Having lots of sex with as many women as possible is the best, most desirable thing that any man can aspire to, right?
That’s usually the message presented by most male characters in popular media today. Male promiscuity is almost always portrayed as something admirable. But rarely, if ever, do we see a character who realizes that this behavior is self-destructive. So when Jason Stackhouse came to this introspective realization on last night’s True Blood, I was blown away.
The subject of an attractive older teacher taking the virginity of her younger male student is often highly fetishized. Ask any horny teenage boy with a “hot teacher” and he’ll proudly proclaim that he’d “tap that” given half the chance. So when it comes to portraying the trope on TV and movies, the damaging psychological effects of this kind of inappropriate behavior are often completely overlooked. Where this makes great fodder for low-level entertainment like American Pie and letters to Penthouse Forum, True Blood‘s treatment managed to address the real issues in a way that made for rich character development and thought-provoking drama.
While shopping in the supermarket, Jason runs into his former teacher Ms. Steeler. 15 years have passed, making Jason somewhere between the ages of 13-15 when he was her student.
“I remember everything you ever taught me,” Jason remarks, to which Ms. Steeler’s face belies remorse.
“I’m sorry, I shouldn’t… I better get going…” she replies.
In that moment, Jason looks back fondly on those memories before returning to his former teacher’s house to catch up on old times. Curious about how he’s turned out, she asks if he’s married or seeing anybody, and Jason recounts the string of highly dysfunctional affairs that made up the majority of his storyline through the first three seasons of the show. Upon hearing this, Ms. Steeler is visibly shaken, the guilt creeping over her face once more.
“I’ve been thinking about you a lot over the years. What happened between us was…”
“Amazing, I know.”
“I was gonna say wrong. I made a terrible mistake. I never meant to hurt you. Or take advantage of you. I’m so sorry.”
“Well, I’m not. You taught me how to do the only thing I’ve ever been great at,” says Jason, slipping his hand up Ms. Steeler’s skirt.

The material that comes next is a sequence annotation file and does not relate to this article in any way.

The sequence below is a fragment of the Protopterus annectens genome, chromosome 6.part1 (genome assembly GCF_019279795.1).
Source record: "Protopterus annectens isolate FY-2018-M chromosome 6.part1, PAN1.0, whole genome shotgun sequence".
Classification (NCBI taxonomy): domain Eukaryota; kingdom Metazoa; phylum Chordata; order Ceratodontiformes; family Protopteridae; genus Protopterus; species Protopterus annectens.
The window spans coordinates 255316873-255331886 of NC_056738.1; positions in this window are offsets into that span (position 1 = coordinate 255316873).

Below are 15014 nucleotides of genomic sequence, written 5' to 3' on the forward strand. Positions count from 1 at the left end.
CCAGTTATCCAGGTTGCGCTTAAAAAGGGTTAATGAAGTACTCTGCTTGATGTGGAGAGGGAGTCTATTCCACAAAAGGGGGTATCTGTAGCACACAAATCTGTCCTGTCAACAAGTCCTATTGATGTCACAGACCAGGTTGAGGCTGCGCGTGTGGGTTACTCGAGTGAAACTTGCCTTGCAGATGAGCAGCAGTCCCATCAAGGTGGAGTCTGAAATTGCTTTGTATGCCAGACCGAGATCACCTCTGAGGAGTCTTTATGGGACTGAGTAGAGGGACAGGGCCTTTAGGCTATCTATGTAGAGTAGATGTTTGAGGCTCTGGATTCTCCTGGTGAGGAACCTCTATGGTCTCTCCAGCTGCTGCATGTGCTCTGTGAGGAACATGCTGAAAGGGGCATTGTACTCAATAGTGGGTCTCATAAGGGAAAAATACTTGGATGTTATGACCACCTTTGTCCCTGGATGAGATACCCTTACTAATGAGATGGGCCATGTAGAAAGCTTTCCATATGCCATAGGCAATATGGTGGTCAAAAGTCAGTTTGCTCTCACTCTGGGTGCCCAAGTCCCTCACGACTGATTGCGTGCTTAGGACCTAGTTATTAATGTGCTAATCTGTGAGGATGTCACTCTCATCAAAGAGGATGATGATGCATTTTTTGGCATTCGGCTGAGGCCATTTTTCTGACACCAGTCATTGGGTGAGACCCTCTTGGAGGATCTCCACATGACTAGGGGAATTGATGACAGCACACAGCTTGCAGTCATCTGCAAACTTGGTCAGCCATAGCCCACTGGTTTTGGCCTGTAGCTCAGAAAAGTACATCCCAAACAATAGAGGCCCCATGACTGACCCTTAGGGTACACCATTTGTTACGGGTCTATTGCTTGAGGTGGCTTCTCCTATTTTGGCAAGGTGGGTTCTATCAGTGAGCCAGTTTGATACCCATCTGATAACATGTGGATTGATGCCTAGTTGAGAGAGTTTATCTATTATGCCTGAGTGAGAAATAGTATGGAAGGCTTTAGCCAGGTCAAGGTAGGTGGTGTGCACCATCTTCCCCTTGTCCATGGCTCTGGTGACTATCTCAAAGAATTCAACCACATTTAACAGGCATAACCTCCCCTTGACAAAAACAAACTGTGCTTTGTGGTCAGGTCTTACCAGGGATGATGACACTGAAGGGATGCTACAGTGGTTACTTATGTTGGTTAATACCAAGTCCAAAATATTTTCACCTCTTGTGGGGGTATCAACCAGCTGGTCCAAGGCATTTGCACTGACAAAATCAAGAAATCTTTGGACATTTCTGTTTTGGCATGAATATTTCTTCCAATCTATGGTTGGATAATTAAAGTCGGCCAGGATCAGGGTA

After having sex on the living room floor, Jason is contemplative.
“You were right. What we did back then… it was a mistake,” he says as he gets dressed and heads out the door. The reunion, having come full-circle, has caused Jason to think deeply about how and why he engages with the act of having sex the way that he does.
When we next see Jason, he’s sulking at home. Jessica, comes over, highly aroused, and though Jason tries to perform at first, he expresses a character-redefining realization.
“I ain’t some mechanical bull you can come ride on whenever you feel like it.”
“What the hell happened to you today?”
“I realized that I’ve got this big fuckin’ hole inside of me that I’ve been filling with sex cuz that’s what I’ve been taught to do. Because I was too fuckin’ young and it felt too fuckin’ good and it made it all go away. And it ain’t workin’ no more. And I don’t know how to deal with what I’m feeling.”
Jason asks Jessica to leave, stating that he doesn’t know how to just be friends with a girl. But she reassures him that he does, in fact, know how and the two continue to talk off camera about feelings. Yes, his feelings.
So here we have Jason, the stereotype of what supposedly so many men ought to be aspiring to, reflecting on his past and realizing that it hasn’t made him feel fulfilled. Rather, it’s left him feeling more empty than he ever expected.
While some viewers might groan at the idea of talking about feelings over having sex, thinking that this makes Jason a pussy, a mangina, or whatever other insult one might use to emasculate a guy, chances are those viewers are probably either undersexed themselves or have yet to tackle some of their own personal demons. To assert otherwise and deny a man the right to value something above sex is to do a disservice to men everywhere. Either way, I was thrilled to see Jason finally become a fully fleshed-out, relatable, self-reflexive character.
For too long, the notion that all men want is sex has pigeon-holed male identity to an offensive and problematic standard. I can only hope that more TV shows will take a note from the story of Jason Stackhouse and find the time to add this layer of wholeness to their “philandering playboys” in the future. Sometimes showing a little vulnerability is the bravest thing you can do.